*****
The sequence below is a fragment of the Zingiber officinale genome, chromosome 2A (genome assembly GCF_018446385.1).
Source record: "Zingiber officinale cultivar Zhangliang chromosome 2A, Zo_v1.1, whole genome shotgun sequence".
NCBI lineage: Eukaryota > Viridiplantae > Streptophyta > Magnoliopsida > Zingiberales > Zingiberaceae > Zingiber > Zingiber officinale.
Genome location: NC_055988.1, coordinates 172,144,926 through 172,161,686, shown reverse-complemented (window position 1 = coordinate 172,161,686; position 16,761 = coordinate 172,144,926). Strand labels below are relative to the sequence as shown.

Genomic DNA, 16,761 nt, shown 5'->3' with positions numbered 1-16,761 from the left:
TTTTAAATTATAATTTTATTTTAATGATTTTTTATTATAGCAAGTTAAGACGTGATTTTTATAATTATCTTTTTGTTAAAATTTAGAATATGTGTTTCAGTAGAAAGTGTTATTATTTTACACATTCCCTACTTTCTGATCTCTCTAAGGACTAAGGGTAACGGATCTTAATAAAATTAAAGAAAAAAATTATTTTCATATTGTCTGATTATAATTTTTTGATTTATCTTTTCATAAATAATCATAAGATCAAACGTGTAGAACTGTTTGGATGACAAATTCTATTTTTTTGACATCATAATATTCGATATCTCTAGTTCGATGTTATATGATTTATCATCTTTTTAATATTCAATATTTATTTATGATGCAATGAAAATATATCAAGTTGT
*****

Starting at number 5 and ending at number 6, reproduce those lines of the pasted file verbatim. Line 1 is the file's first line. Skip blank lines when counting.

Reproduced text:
Genomic DNA, 16,761 nt, shown 5'->3' with positions numbered 1-16,761 from the left:
TTTTAAATTATAATTTTATTTTAATGATTTTTTATTATAGCAAGTTAAGACGTGATTTTTATAATTATCTTTTTGTTAAAATTTAGAATATGTGTTTCAGTAGAAAGTGTTATTATTTTACACATTCCCTACTTTCTGATCTCTCTAAGGACTAAGGGTAACGGATCTTAATAAAATTAAAGAAAAAAATTATTTTCATATTGTCTGATTATAATTTTTTGATTTATCTTTTCATAAATAATCATAAGATCAAACGTGTAGAACTGTTTGGATGACAAATTCTATTTTTTTGACATCATAATATTCGATATCTCTAGTTCGATGTTATATGATTTATCATCTTTTTAATATTCAATATTTATTTATGATGCAATGAAAATATATCAAGTTGT